Authors
Philipp Schönegger
University of St. Andrews
Abstract
A key challenge in experimental social science research is the incentivisation of subjects such that they take the tasks presented to them seriously and answer honestly. If subject responses can be evaluated against an objective baseline, a standard way of incentivising participants is by rewarding them monetarily as a function of their performance. However, the subject area of experimental philosophy is such that this mode of incentivisation is not applicable as participant responses cannot easily be scored along a true-false spectrum by the experimenters. We claim that experimental philosophers’ neglect of and claims of unimportance about incentivisation mechanisms in their surveys and experiments has plausibly led to poorer data quality and worse conclusions drawn overall, potentially threatening the research programme of experimental philosophy in the long run. As a solution to this, we propose the adoption of the Bayesian Truth Serum, an incentive-compatible mechanism used in economics and marketing, designed for eliciting honest responding in subjective data designs by rewarding participant answers that are surprisingly common. We argue that the Bayesian Truth Serum adequately addresses the issue of incentive compatibility in subjective data research designs and that it should be applied to the vast majority of research in experimental philosophy. Further, we provide an empirical application of the method, demonstrating its qualified impact on the distribution of answers on a number of standard experimental philosophy items and outline guidance for researchers aiming to apply this mechanism in future research by specifying the additional costs and design steps involved.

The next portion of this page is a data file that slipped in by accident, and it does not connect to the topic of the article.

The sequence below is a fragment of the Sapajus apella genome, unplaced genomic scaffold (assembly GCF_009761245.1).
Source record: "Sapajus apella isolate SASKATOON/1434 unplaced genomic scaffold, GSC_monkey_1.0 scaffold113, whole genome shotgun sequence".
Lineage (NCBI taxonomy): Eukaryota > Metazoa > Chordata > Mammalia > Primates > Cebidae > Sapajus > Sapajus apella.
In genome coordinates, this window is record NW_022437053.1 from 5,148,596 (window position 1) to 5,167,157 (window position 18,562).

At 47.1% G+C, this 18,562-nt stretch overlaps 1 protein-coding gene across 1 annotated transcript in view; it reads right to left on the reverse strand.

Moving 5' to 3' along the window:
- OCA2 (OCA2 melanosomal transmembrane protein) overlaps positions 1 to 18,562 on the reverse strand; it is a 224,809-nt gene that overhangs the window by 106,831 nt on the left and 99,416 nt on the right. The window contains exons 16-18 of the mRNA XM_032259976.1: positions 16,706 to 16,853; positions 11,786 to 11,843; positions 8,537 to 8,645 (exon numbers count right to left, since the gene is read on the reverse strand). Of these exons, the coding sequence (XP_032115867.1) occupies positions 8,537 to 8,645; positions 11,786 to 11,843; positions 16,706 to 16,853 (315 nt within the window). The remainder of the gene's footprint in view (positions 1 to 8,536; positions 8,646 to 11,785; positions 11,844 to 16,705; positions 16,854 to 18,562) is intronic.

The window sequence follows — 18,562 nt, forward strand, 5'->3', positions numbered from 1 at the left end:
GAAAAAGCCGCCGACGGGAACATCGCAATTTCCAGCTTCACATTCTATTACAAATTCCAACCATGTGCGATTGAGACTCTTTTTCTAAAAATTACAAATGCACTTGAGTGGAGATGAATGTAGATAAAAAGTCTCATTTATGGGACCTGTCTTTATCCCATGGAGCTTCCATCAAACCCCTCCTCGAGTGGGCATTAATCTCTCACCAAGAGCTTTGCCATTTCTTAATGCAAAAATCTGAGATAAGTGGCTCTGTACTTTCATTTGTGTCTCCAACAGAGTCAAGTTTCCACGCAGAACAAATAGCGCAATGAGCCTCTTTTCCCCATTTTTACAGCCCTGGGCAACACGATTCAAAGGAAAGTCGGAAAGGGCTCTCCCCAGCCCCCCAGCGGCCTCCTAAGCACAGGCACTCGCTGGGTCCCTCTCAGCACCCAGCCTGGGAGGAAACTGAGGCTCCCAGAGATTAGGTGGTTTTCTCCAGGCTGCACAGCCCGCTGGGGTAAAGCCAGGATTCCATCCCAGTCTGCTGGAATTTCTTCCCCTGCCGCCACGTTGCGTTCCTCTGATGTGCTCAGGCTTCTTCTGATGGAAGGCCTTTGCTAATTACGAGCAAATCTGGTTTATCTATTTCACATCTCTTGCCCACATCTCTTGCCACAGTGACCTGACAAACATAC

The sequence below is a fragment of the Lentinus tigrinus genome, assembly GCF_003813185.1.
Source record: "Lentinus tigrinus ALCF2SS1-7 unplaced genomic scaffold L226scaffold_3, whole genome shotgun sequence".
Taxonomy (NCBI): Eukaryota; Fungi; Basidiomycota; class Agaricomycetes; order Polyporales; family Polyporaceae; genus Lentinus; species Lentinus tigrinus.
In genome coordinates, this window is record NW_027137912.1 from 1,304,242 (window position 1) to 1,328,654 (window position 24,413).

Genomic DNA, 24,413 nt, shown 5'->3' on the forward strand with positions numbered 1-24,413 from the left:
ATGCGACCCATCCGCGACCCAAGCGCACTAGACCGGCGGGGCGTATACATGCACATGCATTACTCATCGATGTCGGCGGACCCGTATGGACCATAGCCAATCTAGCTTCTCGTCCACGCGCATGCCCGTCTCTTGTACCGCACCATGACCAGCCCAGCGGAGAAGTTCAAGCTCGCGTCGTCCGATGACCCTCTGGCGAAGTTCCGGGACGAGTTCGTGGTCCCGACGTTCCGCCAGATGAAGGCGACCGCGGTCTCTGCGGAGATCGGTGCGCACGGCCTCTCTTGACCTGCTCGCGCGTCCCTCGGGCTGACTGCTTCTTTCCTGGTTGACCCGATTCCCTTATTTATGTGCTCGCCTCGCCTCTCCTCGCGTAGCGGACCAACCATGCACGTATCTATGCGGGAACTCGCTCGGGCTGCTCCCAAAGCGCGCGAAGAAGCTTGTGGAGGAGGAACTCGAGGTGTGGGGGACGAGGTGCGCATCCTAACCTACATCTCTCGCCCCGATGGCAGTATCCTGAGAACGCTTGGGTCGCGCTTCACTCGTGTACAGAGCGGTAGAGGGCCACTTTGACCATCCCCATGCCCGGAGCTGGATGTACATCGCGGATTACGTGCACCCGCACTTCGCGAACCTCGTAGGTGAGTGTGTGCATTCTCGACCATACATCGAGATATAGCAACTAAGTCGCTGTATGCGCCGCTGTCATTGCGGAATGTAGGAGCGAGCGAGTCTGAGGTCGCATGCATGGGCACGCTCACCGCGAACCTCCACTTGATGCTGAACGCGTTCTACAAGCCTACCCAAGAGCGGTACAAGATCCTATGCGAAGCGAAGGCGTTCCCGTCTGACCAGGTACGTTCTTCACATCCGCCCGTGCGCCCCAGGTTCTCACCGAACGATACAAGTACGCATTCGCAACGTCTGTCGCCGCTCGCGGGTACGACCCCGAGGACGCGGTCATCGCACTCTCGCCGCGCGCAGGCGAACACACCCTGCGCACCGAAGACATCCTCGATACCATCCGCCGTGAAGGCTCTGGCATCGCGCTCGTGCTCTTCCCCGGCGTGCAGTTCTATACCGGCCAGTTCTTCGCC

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DOI 10.1007/s13164-021-00571-4
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